Pedestrian fix proposed
June 9, 2008 · Updated 3:08 PM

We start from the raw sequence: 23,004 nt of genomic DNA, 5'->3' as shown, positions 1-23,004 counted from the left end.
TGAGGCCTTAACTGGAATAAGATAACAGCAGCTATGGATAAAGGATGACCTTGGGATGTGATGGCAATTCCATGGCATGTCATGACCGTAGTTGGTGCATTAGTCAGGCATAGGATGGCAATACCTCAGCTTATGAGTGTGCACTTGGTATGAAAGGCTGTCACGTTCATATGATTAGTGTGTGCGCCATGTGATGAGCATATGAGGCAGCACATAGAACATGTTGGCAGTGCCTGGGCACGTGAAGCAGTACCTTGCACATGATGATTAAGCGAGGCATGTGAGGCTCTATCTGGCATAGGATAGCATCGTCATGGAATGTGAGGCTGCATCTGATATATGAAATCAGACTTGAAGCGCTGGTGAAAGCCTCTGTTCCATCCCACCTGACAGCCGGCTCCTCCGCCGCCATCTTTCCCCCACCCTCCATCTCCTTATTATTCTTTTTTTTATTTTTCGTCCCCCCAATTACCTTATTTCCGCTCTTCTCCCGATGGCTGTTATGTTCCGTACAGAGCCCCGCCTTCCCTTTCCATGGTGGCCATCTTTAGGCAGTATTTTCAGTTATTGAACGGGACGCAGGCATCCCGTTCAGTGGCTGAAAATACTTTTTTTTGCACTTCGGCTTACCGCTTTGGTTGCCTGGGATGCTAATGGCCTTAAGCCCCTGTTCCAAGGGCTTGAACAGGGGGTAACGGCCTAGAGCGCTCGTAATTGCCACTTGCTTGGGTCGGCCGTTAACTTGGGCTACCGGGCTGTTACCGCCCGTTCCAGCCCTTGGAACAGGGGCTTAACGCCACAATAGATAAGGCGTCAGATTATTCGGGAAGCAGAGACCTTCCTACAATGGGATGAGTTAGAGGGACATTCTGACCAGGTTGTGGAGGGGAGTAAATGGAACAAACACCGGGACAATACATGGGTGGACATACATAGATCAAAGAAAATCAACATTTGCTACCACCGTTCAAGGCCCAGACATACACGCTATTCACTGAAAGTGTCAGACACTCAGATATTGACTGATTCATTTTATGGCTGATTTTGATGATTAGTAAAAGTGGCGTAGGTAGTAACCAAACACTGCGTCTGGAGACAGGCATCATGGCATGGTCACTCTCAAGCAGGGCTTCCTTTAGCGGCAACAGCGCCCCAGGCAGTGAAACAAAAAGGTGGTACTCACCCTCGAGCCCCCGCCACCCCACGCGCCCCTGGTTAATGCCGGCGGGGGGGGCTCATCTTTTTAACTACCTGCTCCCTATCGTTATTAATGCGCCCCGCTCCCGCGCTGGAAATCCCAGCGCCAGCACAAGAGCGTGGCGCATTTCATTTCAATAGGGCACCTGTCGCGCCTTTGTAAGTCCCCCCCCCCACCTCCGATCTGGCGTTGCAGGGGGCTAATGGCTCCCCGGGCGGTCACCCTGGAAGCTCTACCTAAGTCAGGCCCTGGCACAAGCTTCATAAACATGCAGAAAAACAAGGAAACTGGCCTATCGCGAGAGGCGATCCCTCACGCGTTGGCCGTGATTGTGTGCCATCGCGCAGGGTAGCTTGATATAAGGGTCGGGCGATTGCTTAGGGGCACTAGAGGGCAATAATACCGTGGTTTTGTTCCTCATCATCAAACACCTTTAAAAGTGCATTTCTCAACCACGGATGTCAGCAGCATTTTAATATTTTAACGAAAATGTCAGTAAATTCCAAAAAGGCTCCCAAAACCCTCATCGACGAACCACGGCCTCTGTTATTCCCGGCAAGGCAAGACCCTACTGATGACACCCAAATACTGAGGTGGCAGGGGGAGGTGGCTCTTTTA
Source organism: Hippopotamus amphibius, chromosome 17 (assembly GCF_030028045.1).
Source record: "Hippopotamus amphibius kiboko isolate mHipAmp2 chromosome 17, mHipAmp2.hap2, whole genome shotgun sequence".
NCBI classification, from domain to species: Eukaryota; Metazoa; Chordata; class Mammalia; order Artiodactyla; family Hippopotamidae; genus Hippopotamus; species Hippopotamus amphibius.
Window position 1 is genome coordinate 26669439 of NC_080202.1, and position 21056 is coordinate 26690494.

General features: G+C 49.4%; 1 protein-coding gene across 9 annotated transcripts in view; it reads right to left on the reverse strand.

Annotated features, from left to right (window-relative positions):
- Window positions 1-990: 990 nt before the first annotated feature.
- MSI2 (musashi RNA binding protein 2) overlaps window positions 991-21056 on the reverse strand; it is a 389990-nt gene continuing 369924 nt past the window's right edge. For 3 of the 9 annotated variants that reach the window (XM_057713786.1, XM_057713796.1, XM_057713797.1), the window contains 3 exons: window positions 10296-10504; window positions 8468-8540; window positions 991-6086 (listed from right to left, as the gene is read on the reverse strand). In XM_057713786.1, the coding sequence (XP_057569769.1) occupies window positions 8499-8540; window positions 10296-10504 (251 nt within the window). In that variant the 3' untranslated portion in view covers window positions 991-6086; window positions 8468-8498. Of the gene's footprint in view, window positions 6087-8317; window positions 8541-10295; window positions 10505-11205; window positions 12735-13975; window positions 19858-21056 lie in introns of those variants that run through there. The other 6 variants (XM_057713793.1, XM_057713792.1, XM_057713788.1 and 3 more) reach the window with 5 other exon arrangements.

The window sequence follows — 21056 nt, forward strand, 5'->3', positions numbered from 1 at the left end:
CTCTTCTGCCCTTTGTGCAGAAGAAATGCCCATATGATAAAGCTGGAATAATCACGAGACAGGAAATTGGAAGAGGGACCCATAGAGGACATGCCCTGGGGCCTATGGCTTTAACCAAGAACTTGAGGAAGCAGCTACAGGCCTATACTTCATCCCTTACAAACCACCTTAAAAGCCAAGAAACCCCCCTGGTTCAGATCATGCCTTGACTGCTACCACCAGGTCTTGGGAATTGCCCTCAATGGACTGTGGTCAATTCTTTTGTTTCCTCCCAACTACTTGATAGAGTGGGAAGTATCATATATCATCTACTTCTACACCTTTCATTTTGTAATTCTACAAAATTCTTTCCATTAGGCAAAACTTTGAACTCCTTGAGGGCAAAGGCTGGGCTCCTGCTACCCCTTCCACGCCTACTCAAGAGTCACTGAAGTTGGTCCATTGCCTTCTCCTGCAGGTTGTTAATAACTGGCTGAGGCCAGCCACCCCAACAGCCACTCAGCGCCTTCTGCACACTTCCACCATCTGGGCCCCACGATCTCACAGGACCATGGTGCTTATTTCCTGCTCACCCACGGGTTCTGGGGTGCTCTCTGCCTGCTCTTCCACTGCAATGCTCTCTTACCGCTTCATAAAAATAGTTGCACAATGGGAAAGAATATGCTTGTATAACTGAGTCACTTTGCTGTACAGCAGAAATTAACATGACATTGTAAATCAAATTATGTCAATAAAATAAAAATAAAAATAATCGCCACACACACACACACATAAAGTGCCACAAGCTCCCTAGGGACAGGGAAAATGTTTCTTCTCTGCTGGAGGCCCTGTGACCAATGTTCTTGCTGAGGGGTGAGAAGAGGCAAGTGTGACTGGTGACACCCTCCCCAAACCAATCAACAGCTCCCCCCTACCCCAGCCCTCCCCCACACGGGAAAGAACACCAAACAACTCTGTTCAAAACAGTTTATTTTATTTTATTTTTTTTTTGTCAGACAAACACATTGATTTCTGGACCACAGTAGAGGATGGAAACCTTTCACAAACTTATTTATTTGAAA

"What would you do if you had $60,000 to spend on pedestrian improvements?That's what Bainbridge Island City Council Chair Merrill Robison asked local pedestrian advocates, and they responded with a shopping list for Winslow.We were very pleased, said Orabelle Connally of the Senior Center Pedestrian Safety Committee. (Robison) has been quite a supporter.The senior group identified five priority areas for improvement and associated costs for each. Robison followed up with a formal proposal before the city council this week, calling for a mid-year budget amendment to fund the proposed improvements.The proposals:Ericksen Avenue - Top priority for the group is the placement of a stop sign at Ericksen Avenue and Wyatt Way, a three-way intersection at which only drivers heading east are required stop as they reach the T.The group also wants to see the southbound vehicle lane narrowed the length of Ericksen, with the fog line moved in to allow more room for pedestrians. Committee members, which have made a campaign of monitoring traffic around town, said that an average of 50 pedestrians an hour use the road's shoulders.Estimated cost: $10,000.Crosswalks and pedestrian islands - First on the list is a crosswalk on High School Road, connecting the Virginia Villa Apartments with the Village Shopping area.I have friends at Virginia Villa, Connally said, and they say there are residents who just walk around and around the building because they're afraid to cross High School Road.The group contends that under the Americans with Disabilities Act, a sidewalk ramp for wheelchair access should be required to give better access to the Safeway parking area - and that the shopping center, not the city, should have to put it in.The group also wants to see new crosswalks with pedestrian islands at three points on Madison Avenue - at the intersections with Knechtel Way, Wallace Way and Ihland Way. Kitsap Transit buses make regular stops at each of those points, committee members said.Estimated cost: $14,000. Brush cutting - The group identified three intersections - Grow/Winslow, Grow/Wyatt and Wyatt/Ericksen - where sightlines are blocked for drivers and pedestrians. The group wants to see shrubbery in these areas pared back by up to five feet.Connally said that from her observation, most problem brush areas exist in public rights of way, although she believes neighbors should be contacted to make sure trees and foliage aren't removed from private yards.It's always a controversial thing on this island, she said.Estimated cost: $6,000.Signage - The group wants to see Pedestrian Crossing signs placed at each of the new crosswalks, as well on Winslow Way to mark crossings at Ericksen and Town and Country. Ericksen and Grow Avenue also lack speed limit signs, they say.The group calls for a total of 22 new signs. Estimated cost: $10,000.Enforcement: If the seniors get their way, the balance of the funds - some $20,000 - would be shifted to the budget of Bainbridge Police, to pay for extra traffic enforcement the rest of the year.We hope if (the improvements aren't completed), they'll put it all into policing, Connally said. If they can't fix it so the environment slows people down, maybe the cops can slow them down.Bainbridge Police Chief Bill Cooper wants to dedicate an officer to full-time traffic duty, including radar enforcement, but says the department is currently short of manpower. Other improvements are already in the works. An experimental traffic-calming program will go into effect on Madison Avenue, between Wyatt Way and Winslow Way, later this month.The seniors' pedestrian package will go before the council's operations committee at its next meeting.Robison said the $60,000 was an arbitrary figure, sort of out of the air, based on what he believes the city has saved by not having a public works director on the payroll. Long-time public works director Bill Bryan was fired last fall, and the position has yet to be filled.Robison decided the savings could be put back into some unplanned but necessary amenities.I guess I'm a little tired of (hearing), 'we don't' have the staff' or 'we don't have the money,' Robison said. Somebody is going to get killed (crossing the street). "